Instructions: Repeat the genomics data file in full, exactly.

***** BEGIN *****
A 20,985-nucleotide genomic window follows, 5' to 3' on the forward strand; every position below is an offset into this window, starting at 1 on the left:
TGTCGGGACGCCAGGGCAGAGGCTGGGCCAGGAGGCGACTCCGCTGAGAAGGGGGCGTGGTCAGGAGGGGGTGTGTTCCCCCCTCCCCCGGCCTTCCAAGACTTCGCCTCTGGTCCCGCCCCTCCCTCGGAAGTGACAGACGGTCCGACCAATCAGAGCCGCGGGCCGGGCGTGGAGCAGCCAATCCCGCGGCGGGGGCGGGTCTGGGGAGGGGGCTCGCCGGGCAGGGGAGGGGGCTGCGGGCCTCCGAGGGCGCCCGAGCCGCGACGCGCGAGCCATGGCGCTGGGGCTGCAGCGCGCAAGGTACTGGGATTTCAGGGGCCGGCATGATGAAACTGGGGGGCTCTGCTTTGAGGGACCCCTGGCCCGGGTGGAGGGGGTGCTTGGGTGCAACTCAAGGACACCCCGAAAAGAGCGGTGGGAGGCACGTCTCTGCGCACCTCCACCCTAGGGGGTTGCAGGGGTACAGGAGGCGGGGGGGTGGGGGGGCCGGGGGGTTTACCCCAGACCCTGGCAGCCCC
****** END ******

A 20,985-nucleotide genomic window follows, 5' to 3' on the forward strand; every position below is an offset into this window, starting at 1 on the left:
TGTCGGGACGCCAGGGCAGAGGCTGGGCCAGGAGGCGACTCCGCTGAGAAGGGGGCGTGGTCAGGAGGGGGTGTGTTCCCCCCTCCCCCGGCCTTCCAAGACTTCGCCTCTGGTCCCGCCCCTCCCTCGGAAGTGACAGACGGTCCGACCAATCAGAGCCGCGGGCCGGGCGTGGAGCAGCCAATCCCGCGGCGGGGGCGGGTCTGGGGAGGGGGCTCGCCGGGCAGGGGAGGGGGCTGCGGGCCTCCGAGGGCGCCCGAGCCGCGACGCGCGAGCCATGGCGCTGGGGCTGCAGCGCGCAAGGTACTGGGATTTCAGGGGCCGGCATGATGAAACTGGGGGGCTCTGCTTTGAGGGACCCCTGGCCCGGGTGGAGGGGGTGCTTGGGTGCAACTCAAGGACACCCCGAAAAGAGCGGTGGGAGGCACGTCTCTGCGCACCTCCACCCTAGGGGGTTGCAGGGGTACAGGAGGCGGGGGGGTGGGGGGGCCGGGGGGTTTACCCCAGACCCTGGCAGCCCC